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On the home warranty side, it’s going to be even more basic. It's funny, while I was waiting to get on here, I just did a Google search for Home Warranty. Super simple analysis. Go to Google and type in the term ‘home warranty’ and what you will get on the right side in organic search results and on the right side, you're going to get placement of one of the most leading home warranty providers, I'm not going to embarrass anyone. I want to point out that it is a title company because title companies owned more than 50% of the $3 billion home warranty market. The first thing your eyes gravitate towards there is that this company has just under 1400 reviews on Google, with an average rating of two out of five stars. The quotes… I'm just going to read these out to you. It’s painful, but I think it's important. This quote is in in all caps: “I wasted hours on phone, paid the service fee and due to a company error, got no service. No service, not bad service, no service. Yes, I called back and I placed my service call on…. and received absolutely no contact from them. Here’s the next one: “The technician did not run the dishwasher to see if the part would work.” This is what the $3 million home warranty market is. Here’s the problem, as we see it: Title companies kind of dominate the space because it's an easy add on when you have a captive customer. When you've got somebody who's about to close their home purchase, and they're wrapped with attention and so when you tell them, “We can add on this additional thing that you paid X number of $100 per year for and it's going to protect your appliances, it’s going to protect your HVAC, it’s going to protect your roof, and it’s going to be really great.” Most people will buy it. You have a captive customer and you’re pitching something valuable to them. The problem is when they experience it, it’s a horrible customer experience. Nothing is instant and digital. Nothing, you can't even get someone on the phone to validate they're going to send a technician your house. We live in a world where you can go on Yelp and you can set up an appointment with a technician by yourself, not in the home warranty interaction, and that person will be at your house, inside of 30 minutes to provide five-star service. There is clearly a disconnect there. This is part of our vision as a business, I think it's important that our investor audience understands this, they look at Doma, and they see that we're dominating the $23 billion US title and escrow market. That's correct—we are. What they don’t see and what I see five years in the future is I see us being one of the core horizontal platforms for enabling the most important homeownership experiences to be instant and digital and in a continuous chain of interactions. some of those will be spaces that we think we can fit into ourselves, either organically or inorganically, and some of them will be partnerships that we strike with other strategic partners who are trying to do the same thing that we are upstream or downstream in other digital mortgage experiences. I can see the future, right, I could see what this looks like, because the present is so bad in terms of the experience with these things that are adjacencies to what we've already done.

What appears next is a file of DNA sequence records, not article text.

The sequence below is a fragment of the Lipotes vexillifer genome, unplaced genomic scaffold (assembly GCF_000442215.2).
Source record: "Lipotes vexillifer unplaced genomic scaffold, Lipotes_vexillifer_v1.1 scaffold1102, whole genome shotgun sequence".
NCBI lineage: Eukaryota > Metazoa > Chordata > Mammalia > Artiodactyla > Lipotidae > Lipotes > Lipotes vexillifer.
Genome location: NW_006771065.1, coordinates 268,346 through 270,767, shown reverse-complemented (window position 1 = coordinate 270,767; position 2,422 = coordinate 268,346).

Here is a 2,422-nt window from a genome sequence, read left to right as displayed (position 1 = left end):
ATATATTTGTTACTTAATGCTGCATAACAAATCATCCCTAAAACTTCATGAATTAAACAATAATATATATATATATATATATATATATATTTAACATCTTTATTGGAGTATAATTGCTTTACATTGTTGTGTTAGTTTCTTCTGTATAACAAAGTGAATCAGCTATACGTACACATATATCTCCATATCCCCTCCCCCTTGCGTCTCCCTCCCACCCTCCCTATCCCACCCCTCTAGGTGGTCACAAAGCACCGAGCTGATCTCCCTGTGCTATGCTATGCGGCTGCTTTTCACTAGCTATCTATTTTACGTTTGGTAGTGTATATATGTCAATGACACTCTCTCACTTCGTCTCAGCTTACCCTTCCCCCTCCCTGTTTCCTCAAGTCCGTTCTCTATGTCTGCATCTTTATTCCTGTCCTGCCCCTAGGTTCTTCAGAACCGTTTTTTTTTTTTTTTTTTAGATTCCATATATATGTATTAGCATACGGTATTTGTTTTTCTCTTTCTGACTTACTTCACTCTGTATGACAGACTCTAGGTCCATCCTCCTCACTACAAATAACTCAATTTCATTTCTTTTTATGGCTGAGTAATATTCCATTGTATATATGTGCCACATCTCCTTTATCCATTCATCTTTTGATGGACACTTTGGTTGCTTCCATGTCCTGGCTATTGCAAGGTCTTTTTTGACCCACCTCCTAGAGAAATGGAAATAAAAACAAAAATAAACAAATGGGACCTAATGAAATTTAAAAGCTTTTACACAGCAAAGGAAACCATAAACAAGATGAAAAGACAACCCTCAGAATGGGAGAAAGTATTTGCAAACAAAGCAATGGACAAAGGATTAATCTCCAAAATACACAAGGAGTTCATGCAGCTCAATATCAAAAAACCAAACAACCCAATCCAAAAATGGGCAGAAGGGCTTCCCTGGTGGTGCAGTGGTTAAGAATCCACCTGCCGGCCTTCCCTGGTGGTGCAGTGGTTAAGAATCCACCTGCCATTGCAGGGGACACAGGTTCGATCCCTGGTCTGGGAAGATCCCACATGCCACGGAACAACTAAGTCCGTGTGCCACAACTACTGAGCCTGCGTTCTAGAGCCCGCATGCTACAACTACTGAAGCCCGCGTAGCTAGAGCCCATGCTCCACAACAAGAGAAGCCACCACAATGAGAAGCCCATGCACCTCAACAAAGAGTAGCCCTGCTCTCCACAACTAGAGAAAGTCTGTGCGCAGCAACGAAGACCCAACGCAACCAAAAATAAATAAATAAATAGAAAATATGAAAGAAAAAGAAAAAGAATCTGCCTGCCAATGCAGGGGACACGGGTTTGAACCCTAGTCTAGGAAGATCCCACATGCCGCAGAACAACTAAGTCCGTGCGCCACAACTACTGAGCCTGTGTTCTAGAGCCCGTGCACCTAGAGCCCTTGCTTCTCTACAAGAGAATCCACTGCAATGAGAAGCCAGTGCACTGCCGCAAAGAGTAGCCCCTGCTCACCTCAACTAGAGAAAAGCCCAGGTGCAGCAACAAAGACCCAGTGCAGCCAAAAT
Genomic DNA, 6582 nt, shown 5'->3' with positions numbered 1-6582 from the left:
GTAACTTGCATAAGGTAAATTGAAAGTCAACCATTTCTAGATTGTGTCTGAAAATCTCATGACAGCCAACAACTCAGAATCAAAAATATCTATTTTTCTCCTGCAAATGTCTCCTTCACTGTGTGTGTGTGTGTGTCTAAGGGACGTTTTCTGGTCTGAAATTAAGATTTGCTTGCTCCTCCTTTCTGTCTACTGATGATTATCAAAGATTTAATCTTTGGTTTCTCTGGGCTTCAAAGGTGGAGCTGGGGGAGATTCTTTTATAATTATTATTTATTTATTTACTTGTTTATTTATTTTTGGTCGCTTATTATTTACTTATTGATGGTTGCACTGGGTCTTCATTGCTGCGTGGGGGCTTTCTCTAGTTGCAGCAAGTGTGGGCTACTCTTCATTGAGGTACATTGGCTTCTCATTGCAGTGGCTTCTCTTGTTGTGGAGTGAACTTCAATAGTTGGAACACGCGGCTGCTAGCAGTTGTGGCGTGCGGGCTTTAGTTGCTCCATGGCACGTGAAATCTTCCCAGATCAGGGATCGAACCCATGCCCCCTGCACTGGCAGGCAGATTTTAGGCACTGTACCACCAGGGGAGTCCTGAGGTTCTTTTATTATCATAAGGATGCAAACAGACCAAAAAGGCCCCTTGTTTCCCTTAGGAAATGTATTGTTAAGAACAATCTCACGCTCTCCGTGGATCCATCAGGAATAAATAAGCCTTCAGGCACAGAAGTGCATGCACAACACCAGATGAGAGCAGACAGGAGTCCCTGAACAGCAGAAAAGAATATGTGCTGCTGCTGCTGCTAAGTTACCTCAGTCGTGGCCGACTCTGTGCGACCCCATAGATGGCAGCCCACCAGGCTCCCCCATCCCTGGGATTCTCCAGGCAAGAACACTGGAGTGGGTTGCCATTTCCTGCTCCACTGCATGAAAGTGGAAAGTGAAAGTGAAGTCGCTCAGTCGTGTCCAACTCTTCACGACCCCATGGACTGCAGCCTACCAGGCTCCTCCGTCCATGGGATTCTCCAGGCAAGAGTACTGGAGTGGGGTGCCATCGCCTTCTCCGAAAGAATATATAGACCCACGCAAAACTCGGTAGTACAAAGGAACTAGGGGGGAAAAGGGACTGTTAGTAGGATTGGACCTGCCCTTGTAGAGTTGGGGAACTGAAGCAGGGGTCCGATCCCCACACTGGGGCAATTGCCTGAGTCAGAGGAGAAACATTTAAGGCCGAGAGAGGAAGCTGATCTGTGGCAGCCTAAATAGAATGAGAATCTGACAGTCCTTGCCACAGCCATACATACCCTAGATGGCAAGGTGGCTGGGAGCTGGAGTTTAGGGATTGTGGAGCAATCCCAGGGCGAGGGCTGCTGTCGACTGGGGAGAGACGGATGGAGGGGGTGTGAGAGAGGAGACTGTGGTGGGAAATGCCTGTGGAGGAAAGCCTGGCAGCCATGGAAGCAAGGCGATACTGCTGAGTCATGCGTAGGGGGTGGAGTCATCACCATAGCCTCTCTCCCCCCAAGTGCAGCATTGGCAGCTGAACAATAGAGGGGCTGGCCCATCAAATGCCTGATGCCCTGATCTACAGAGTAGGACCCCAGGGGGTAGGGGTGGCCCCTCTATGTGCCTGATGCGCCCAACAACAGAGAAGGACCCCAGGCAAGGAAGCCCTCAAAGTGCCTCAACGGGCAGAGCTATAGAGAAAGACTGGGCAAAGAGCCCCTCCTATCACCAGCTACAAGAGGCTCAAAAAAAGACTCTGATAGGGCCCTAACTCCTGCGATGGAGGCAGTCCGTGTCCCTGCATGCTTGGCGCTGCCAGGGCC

Ryan Willingham: I think we've got about, about five minutes left. I wanted to quickly recap the financial trajectory. I know you hit on some of some of these metrics earlier, but what, does the trajectory look like over the last couple years? And what will you see kind of the state of the log, the go forward plan, and what do you think you could do with the additional capital in this SPAC transaction?